A long-lasting treaty is shattered. The horns of war echo from the eastern shores. A conflict is triggered that will determine the outcome of all life in the Hidden Lands. None can know the will of Fate. His watchful eye governs the flow of history and the sister blades He crafted triggers the rise and fall of nations. Caleb Rambrant is the son of the famed hero of the west, the man who slew the dark sage. As captain in the forces of Tritus, his duty is to defend the homeland from the onslaught of Talgoth, the rising kingdom led by the Lioness - the merciless Queen Tamara. Joined by a blacksmith's daughter, hex-casting wardens, and a mysterious shape shifter from across the sea, Caleb sets off on a quest of retribution for the wrongs done to his country...but forces more hostile than foreign steel await them on the road. The struggle of power kindled by the sister blades begins a new cycle...and Fate is watching.
Where the story came from: Hanging out with friends during the high school days, we always laughed about how bad our luck was. As we chatted about misadventures with grades and girls, we jokingly came to the conclusion that ‘fate’ was to blame. Much, much later in 2010, this idea returned to me while brainstorming and I thought the idea of ‘fate’ being an actual god in a story that the characters would have to defy had potential to be interesting. At the time I was also itching to write a story that defied the typical fantasy formula of the young and uneducated boy realizing he was the chosen one, getting the girl, and rising to be the prophesied hero. Now, while there is certainly nothing wrong with this time-tested formula, I thought it might be fun to try the other extreme and make the main character an aged, experienced man, already acquainted with combat, the ways of the world, and had a family. The initial idea came together and I began writing a simple story of such a character whose city falls prey to a surprise attack by an invading army. Well, as first drafts often go, my initial idea quickly changed in drastic ways and since I had not outlined much, exciting things happened during the writing process that altered what I thought I was going to write. Some of those core ideas were retained (the aged hero becoming the protagonist’s father), and over the next five years of writing, revising, and re-writing, history and back-stories unfolded, a magic system sprouted, and small, random characters suddenly became full-blown villains. Crimson Sun ended up being much bigger and deeper than I thought it would be.
EXCERPT FROM CHAPTER IX - SEPARATED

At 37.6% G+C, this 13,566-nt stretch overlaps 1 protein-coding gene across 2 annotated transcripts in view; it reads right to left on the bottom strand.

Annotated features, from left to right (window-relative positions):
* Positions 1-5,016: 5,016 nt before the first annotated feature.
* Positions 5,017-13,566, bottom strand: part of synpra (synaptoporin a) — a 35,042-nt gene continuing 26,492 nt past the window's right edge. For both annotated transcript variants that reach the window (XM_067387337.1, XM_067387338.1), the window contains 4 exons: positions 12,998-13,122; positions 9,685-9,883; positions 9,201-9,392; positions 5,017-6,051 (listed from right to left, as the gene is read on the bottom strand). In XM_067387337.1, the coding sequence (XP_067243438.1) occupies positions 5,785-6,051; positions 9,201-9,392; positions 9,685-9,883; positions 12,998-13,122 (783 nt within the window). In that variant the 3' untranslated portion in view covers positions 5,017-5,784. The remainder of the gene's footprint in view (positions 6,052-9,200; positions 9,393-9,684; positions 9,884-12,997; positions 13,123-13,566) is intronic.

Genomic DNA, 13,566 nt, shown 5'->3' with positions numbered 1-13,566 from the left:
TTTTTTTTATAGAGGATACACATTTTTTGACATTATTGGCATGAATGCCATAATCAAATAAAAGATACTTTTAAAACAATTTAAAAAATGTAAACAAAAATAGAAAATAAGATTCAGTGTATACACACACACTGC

This excerpt is a draft selection provided as a courtesy and may be subject to change depending on editorial input.When Caleb finally came within mere paces of his father battling the towering Lord Marmius, the dragon unexpectedly whipped its head toward him and snapped viciously for the kill. He yelled and rolled to the side, finding himself for a fraction of a second staring at its outstretched wing. Without a thought, Caleb grabbed the leathery appendage firmly and was suddenly hoisted into the air as the wing swung high. For a frozen moment, he clung fifty paces above the battle and watched his sword flip through the air as it fell. Just as quickly, the wind raced through his hair as the ground sped toward him again, the wing retracting to its natural position. A moment later, he was clinging to the creatures back. He clutched the scales and found them to be as hard as any metal. He dug his fingers beneath the iron plates as the great beast swirled and twisted in continual carnage. The world was a dark blur of red and black, and he held fast for his life not only fearing to fall and be crushed, but also a blow from a lance or arrow from one of his own allies. With all the control he could force his weary muscles to conjure, he steadily crawled forward toward the dragon’s head, using its scales and jutting horns for holds. On his belly, he edged closer and closer, stopping with his head pressed to its back when it shook under the blow of an attacker. Just as Caleb realized he had no plan to bring down the beast, the unexpected happened. The wings beat again, but instead of the beat of agitation or a defense mechanism, it was the rhythmic beat of the beast beginning to take flight. The dragon cried out and Caleb somehow felt that it was a cry of sincere pain. He clung tighter than ever and placed his feet against two small horns on the creature’s back and watched as the ground rushed steadily away from him. He saw the last images of his father and Marmius paused in their struggle as they and the other solders below watched the awesome scene of the dragon taking flight. Marmius was shaking his fist up at it, and despite the mask, Caleb could almost see his face contorted in anger. Just as the people below began to blur with distance, he unmistakably saw Leila’s tiny figure standing close to her father and waving her arms. Perhaps in his imagination, he could hear her clear voice calling his name as she shrank and disappeared into the dark night. The city of Tritus looked like a handful of searing coals arranged against a sheet of dark fabric, and as the dragon took him higher and higher, a breathtaking view of the entire kingdom of Avondale bloomed before his eyes. The towering teeth of the Titan Mountains spiked through the earth and disappeared into the southern horizon in front of him, and behind to the east, the land rolled on until it touched the sea which glimmered in the waning moonlight. Dawn was nearing. Soon it all disappeared behind a stream of lacy clouds as the dragon reached the pinnacle of its ascent. It stretched its wings to the farthest width it could then began falling back toward the ground. Caleb struggled to fight back the panic and the turning of his stomach as he tried to orient himself. The beast twirled and changed direction whenever the wind caught its wing. It roared and shot fire into the sky. Caleb’s fingers bled with the grip he maintained underneath the hard scales, and he felt needles jabbing into his feet with the uneasy feeling that he could slip and fall to his death at any second. The dragon continued its frenzy of spinning and reeling. Whether out of happiness or madness, Caleb could not be sure. At last, the dragon leveled out. It flew back and forth from left to right but was steady enough for Caleb to climb again. Before he had a plan, he was moving on his stomach once more toward the head, inch by inch and pressing hard to the scales, knowing that if the wind caught so much as a thread from his flapping cloak, he would be pulled off. He noticed the pain in his lungs as he struggled to take in air, and his head felt lighter in the dizzying altitude when he looked up and saw hope. A single black-tipped arrow by some miracle was lodged in between two deep red scales near the dragon’s neck. He smiled inside. I’m going to die here. There is no stopping that. But I’ll see this abomination join me, yet. Now having more of a purpose than hanging for his survival, he pulled himself forward quickly toward the arrow, stopping and gripping harder when the beast rocked too hard in one direction. Ever so slowly, he inched past the wings and began to creep across the narrowing neck. His breathing was getting harder still. Colorful dots of light began to dance across his vision. His wrists were weakening. Not yet. Cannot die yet. His hand clasped around the shaft of the arrow, and with a tug, he ripped it free from its place of burial. The dragon noticed. It shrieked and blasted flames again, and Caleb wrapped his arms around the neck as he would a tree as the monster spun in a complete circle. In what he thought was his last action in mortality, Caleb pulled himself the final distance and clung to the beast’s horns. Desperately, he flung himself forward. One hand held fast to a horn, and the other drove the arrow hard into a large golden eye. Before he knew what was happening, the ground was speeding towards them again, and a shriek rang in his ears. Time ceased its march and sped up a thousand fold all at once. He saw mountains and forests blurring toward them. He felt his grip loosen and the sensation of falling free through the air. Somehow he was conscious enough to see trees rushing toward him, so close now he could see individual branches and leaves. Father. Leila. Goodbye. He braced himself for feeling the limbs and rocks pass through his body and break him to pieces, but just as his vision was failing, a massive dragon wing spread under him and covered all he could see in a bony blanket of dark red veins.